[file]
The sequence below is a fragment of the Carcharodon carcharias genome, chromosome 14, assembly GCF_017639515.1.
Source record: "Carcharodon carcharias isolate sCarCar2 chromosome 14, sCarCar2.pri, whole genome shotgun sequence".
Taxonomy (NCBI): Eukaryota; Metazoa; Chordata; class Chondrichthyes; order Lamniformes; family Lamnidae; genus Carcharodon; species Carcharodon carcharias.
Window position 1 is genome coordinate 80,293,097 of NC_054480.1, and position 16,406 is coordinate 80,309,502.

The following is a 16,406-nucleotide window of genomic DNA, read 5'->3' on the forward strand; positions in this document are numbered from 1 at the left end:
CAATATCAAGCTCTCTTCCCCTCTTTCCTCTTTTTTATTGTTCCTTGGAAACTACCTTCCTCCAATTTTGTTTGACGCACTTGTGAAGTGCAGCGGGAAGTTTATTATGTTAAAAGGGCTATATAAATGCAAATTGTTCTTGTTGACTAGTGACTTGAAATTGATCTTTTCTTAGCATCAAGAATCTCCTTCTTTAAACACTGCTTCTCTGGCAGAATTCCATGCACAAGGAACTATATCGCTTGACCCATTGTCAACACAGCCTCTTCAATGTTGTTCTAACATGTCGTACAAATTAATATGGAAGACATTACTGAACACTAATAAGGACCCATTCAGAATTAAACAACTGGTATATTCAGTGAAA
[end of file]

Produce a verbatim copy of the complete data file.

The sequence below is a fragment of the Carcharodon carcharias genome, chromosome 14, assembly GCF_017639515.1.
Source record: "Carcharodon carcharias isolate sCarCar2 chromosome 14, sCarCar2.pri, whole genome shotgun sequence".
Taxonomy (NCBI): Eukaryota; Metazoa; Chordata; class Chondrichthyes; order Lamniformes; family Lamnidae; genus Carcharodon; species Carcharodon carcharias.
Window position 1 is genome coordinate 80,293,097 of NC_054480.1, and position 16,406 is coordinate 80,309,502.

The following is a 16,406-nucleotide window of genomic DNA, read 5'->3' on the forward strand; positions in this document are numbered from 1 at the left end:
CAATATCAAGCTCTCTTCCCCTCTTTCCTCTTTTTTATTGTTCCTTGGAAACTACCTTCCTCCAATTTTGTTTGACGCACTTGTGAAGTGCAGCGGGAAGTTTATTATGTTAAAAGGGCTATATAAATGCAAATTGTTCTTGTTGACTAGTGACTTGAAATTGATCTTTTCTTAGCATCAAGAATCTCCTTCTTTAAACACTGCTTCTCTGGCAGAATTCCATGCACAAGGAACTATATCGCTTGACCCATTGTCAACACAGCCTCTTCAATGTTGTTCTAACATGTCGTACAAATTAATATGGAAGACATTACTGAACACTAATAAGGACCCATTCAGAATTAAACAACTGGTATATTCAGTGAAA